Imli Diaries

Tamarind Chutney

What the Fashion Industry Can Learn from Mahatma Gandhi

M.K Gandhi is known as many things: the father of the nation, the champion of non-violent satyagraha, and even the “conscience of humanity”. This Gandhi Jayanti, let’s explore a side of him which we rarely think about - Mahatma Gandhi, the sustainable fashion icon. 

Calling a man in a dhoti a “fashion icon” may seem absurd in a world of celebrity bloggers and influencers. But Gandhi was a fashion icon in a far more meaningful way. He transformed how a whole nation dressed and in the process, advocated an economic philosophy built on kindness to people and the planet.

The Rich History of Indian Textiles before Mass Production

Until the early 18th century, Indian textiles were famous all over the world for their beauty and high quality. Local village economies depended heavily on producing textiles. Each region of the subcontinent had its own crafts and techniques of production that local village artisans used. Many of these Indian crafts are popular even today, like tie-and-dye, kalamkari, and ikat (a Tamarind Chutney favourite!).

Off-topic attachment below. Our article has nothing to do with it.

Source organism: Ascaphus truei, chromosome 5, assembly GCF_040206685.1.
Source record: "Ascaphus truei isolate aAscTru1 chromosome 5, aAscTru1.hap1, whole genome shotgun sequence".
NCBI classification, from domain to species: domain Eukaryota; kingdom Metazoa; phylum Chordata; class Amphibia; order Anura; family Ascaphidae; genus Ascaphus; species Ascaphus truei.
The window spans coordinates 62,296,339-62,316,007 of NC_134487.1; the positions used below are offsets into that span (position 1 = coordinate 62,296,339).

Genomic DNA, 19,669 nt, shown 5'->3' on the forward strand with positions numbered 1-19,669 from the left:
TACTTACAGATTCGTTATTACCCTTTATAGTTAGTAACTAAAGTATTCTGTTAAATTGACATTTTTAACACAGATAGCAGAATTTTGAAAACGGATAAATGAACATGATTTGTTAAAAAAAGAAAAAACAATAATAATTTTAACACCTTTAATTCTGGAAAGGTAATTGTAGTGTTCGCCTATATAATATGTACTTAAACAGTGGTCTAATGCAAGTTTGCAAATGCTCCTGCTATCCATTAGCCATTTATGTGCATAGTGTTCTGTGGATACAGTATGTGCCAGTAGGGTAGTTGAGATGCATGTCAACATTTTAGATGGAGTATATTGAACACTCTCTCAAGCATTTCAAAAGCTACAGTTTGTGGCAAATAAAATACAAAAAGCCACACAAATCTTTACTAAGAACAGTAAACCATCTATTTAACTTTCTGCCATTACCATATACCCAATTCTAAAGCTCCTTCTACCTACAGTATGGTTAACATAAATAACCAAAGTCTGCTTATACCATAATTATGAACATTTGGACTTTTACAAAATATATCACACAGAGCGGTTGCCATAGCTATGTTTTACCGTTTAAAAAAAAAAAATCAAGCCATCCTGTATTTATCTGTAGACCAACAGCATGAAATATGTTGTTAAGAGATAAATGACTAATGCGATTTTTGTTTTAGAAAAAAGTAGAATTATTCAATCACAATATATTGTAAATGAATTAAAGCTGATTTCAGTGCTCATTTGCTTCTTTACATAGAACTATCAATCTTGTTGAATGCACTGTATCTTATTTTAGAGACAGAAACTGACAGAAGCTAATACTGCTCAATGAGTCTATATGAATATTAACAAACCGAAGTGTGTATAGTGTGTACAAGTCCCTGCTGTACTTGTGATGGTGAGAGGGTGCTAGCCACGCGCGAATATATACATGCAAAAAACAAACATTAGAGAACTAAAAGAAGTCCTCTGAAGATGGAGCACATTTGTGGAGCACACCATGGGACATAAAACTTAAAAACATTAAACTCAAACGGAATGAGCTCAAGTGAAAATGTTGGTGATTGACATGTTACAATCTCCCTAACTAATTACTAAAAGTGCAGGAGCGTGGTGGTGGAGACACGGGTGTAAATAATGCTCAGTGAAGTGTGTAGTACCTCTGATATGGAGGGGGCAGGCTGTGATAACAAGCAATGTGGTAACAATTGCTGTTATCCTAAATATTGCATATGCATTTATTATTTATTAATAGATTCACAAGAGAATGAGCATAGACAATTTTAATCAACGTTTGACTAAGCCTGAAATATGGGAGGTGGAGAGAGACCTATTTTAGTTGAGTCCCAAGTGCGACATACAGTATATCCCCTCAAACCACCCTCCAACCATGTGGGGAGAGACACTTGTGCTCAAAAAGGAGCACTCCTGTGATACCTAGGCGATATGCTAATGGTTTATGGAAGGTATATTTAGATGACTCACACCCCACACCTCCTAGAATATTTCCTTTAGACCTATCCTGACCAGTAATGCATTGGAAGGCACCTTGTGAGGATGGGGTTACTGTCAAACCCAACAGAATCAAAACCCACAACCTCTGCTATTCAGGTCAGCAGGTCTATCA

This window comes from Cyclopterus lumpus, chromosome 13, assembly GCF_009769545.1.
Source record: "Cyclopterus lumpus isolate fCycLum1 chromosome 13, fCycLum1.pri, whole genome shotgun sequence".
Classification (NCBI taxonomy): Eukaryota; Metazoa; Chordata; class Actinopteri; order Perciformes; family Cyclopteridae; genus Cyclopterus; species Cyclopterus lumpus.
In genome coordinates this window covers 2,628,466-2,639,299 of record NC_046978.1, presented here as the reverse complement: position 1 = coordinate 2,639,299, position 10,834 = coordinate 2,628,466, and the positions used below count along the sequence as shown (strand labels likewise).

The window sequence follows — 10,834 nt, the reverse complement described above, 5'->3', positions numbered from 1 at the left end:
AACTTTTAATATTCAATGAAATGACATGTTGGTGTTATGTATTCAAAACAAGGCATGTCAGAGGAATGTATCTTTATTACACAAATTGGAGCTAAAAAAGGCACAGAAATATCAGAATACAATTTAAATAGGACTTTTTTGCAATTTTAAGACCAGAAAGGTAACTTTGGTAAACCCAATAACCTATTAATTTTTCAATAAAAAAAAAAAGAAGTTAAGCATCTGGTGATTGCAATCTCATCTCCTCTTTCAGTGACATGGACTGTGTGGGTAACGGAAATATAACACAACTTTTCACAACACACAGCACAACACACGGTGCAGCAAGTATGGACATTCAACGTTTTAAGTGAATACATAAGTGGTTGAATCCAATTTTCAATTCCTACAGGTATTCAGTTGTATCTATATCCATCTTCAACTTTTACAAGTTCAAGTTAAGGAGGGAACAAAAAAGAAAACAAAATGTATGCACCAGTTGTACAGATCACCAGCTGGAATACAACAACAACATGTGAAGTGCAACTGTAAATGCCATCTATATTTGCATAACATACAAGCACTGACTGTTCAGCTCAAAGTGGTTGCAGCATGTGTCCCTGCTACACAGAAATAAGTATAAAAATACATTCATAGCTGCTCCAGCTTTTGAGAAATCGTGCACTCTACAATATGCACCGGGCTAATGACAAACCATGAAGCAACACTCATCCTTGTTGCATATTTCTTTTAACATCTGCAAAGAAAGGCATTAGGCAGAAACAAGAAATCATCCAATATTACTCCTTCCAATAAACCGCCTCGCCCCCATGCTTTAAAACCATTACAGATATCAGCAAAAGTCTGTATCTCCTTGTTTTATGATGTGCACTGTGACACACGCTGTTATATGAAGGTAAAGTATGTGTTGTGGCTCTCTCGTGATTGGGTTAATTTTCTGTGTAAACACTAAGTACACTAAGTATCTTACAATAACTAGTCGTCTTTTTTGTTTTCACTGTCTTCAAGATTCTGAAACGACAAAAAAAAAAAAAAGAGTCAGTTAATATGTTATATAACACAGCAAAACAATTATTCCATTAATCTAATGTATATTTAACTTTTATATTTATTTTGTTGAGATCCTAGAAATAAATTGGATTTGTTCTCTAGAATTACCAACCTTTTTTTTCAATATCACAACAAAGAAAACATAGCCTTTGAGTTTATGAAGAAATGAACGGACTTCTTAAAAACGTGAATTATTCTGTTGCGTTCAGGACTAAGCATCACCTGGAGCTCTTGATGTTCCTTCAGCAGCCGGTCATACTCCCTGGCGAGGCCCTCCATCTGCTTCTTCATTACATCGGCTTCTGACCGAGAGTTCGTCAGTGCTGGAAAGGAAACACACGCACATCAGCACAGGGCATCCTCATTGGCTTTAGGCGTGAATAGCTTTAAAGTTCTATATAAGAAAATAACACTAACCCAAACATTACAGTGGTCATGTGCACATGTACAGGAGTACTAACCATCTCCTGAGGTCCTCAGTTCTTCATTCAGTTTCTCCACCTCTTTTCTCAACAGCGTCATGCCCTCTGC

Then came the Industrial Revolution, bringing with it the mode of production that we’re all so familiar with today: machine-made mass production. This challenged the Indian handicraft industry, which continued to rely on labour-intensive processes. Indian artisans could likely have adapted and survived if their challenge had been industrialization alone, but in the face of structural British exploitation, they could do nothing. 

The economic policies of the British Raj forced India to become an exporter of raw materials only and a captive market for cheap, mass-produced British cloth made in the factories of Manchester and Lancashire. As a result, the textile industry collapsed, village economies were crippled, and millions were pushed into unemployment, destitution, and poverty.

Mahatma Gandhi, The Sustainable Fashion Icon 

By 1906, the anger of the masses seethed into bonfires of mass-produced British cloth. This was the beginning of the Swadeshi movement, which called for the boycott of all foreign-made goods and a return to Indian production. 

Along with boycotting mill-made cloth, Gandhi popularized the use of the charkha to produce khadi, a coarse handspun and handwoven cloth. As the Indian masses began to spin, weave and wear their own cloth, the charkha became a powerful symbol of self-reliance and revolt against the British. The movement became so popular that it posed a real challenge to British mills. Today, the call for Swadeshi echoes through history into the “Make in India” campaign.